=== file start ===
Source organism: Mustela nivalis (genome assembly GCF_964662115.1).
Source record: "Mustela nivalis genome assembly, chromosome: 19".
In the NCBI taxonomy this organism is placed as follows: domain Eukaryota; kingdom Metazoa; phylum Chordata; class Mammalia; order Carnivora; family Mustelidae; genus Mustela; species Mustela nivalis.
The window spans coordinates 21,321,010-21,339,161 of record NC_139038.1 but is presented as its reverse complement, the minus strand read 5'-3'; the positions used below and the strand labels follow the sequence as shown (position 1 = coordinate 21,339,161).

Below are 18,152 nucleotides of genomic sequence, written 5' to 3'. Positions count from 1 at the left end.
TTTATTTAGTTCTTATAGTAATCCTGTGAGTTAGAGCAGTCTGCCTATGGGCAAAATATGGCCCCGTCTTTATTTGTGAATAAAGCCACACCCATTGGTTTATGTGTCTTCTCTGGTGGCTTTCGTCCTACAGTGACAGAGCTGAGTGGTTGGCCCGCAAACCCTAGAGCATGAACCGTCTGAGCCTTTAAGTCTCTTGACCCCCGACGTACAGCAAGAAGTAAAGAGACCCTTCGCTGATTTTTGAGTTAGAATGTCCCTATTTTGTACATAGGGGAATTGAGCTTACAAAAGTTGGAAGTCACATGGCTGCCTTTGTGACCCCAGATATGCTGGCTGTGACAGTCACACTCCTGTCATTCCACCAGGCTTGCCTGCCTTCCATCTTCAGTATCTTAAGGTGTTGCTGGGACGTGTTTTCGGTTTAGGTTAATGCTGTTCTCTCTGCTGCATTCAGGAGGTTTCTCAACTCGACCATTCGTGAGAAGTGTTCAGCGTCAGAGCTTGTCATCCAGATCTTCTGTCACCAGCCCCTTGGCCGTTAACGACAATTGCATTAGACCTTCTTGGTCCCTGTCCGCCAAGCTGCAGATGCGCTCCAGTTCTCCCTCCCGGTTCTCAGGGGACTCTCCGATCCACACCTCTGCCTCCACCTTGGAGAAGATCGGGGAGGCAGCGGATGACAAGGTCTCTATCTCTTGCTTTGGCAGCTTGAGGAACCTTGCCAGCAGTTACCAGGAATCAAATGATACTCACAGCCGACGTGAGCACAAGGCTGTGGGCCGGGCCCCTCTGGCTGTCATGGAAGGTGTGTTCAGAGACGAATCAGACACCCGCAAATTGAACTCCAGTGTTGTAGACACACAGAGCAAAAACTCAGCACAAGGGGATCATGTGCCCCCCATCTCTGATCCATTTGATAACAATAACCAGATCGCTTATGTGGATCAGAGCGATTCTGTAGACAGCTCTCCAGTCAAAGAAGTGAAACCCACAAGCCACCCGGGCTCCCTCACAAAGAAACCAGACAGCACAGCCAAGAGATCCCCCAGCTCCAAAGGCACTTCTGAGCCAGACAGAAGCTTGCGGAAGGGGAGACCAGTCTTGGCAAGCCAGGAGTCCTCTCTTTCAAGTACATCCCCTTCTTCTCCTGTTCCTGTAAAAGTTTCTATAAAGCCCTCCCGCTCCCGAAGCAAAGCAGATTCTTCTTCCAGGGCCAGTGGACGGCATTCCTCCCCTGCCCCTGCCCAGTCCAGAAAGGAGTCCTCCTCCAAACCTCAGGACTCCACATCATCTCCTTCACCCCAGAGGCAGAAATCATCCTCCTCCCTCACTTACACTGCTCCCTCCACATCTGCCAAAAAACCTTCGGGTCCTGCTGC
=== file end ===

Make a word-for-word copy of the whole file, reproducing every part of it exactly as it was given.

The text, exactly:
Source organism: Mustela nivalis (genome assembly GCF_964662115.1).
Source record: "Mustela nivalis genome assembly, chromosome: 19".
In the NCBI taxonomy this organism is placed as follows: domain Eukaryota; kingdom Metazoa; phylum Chordata; class Mammalia; order Carnivora; family Mustelidae; genus Mustela; species Mustela nivalis.
The window spans coordinates 21,321,010-21,339,161 of record NC_139038.1 but is presented as its reverse complement, the minus strand read 5'-3'; the positions used below and the strand labels follow the sequence as shown (position 1 = coordinate 21,339,161).

Below are 18,152 nucleotides of genomic sequence, written 5' to 3'. Positions count from 1 at the left end.
TTTATTTAGTTCTTATAGTAATCCTGTGAGTTAGAGCAGTCTGCCTATGGGCAAAATATGGCCCCGTCTTTATTTGTGAATAAAGCCACACCCATTGGTTTATGTGTCTTCTCTGGTGGCTTTCGTCCTACAGTGACAGAGCTGAGTGGTTGGCCCGCAAACCCTAGAGCATGAACCGTCTGAGCCTTTAAGTCTCTTGACCCCCGACGTACAGCAAGAAGTAAAGAGACCCTTCGCTGATTTTTGAGTTAGAATGTCCCTATTTTGTACATAGGGGAATTGAGCTTACAAAAGTTGGAAGTCACATGGCTGCCTTTGTGACCCCAGATATGCTGGCTGTGACAGTCACACTCCTGTCATTCCACCAGGCTTGCCTGCCTTCCATCTTCAGTATCTTAAGGTGTTGCTGGGACGTGTTTTCGGTTTAGGTTAATGCTGTTCTCTCTGCTGCATTCAGGAGGTTTCTCAACTCGACCATTCGTGAGAAGTGTTCAGCGTCAGAGCTTGTCATCCAGATCTTCTGTCACCAGCCCCTTGGCCGTTAACGACAATTGCATTAGACCTTCTTGGTCCCTGTCCGCCAAGCTGCAGATGCGCTCCAGTTCTCCCTCCCGGTTCTCAGGGGACTCTCCGATCCACACCTCTGCCTCCACCTTGGAGAAGATCGGGGAGGCAGCGGATGACAAGGTCTCTATCTCTTGCTTTGGCAGCTTGAGGAACCTTGCCAGCAGTTACCAGGAATCAAATGATACTCACAGCCGACGTGAGCACAAGGCTGTGGGCCGGGCCCCTCTGGCTGTCATGGAAGGTGTGTTCAGAGACGAATCAGACACCCGCAAATTGAACTCCAGTGTTGTAGACACACAGAGCAAAAACTCAGCACAAGGGGATCATGTGCCCCCCATCTCTGATCCATTTGATAACAATAACCAGATCGCTTATGTGGATCAGAGCGATTCTGTAGACAGCTCTCCAGTCAAAGAAGTGAAACCCACAAGCCACCCGGGCTCCCTCACAAAGAAACCAGACAGCACAGCCAAGAGATCCCCCAGCTCCAAAGGCACTTCTGAGCCAGACAGAAGCTTGCGGAAGGGGAGACCAGTCTTGGCAAGCCAGGAGTCCTCTCTTTCAAGTACATCCCCTTCTTCTCCTGTTCCTGTAAAAGTTTCTATAAAGCCCTCCCGCTCCCGAAGCAAAGCAGATTCTTCTTCCAGGGCCAGTGGACGGCATTCCTCCCCTGCCCCTGCCCAGTCCAGAAAGGAGTCCTCCTCCAAACCTCAGGACTCCACATCATCTCCTTCACCCCAGAGGCAGAAATCATCCTCCTCCCTCACTTACACTGCTCCCTCCACATCTGCCAAAAAACCTTCGGGTCCTGCTGC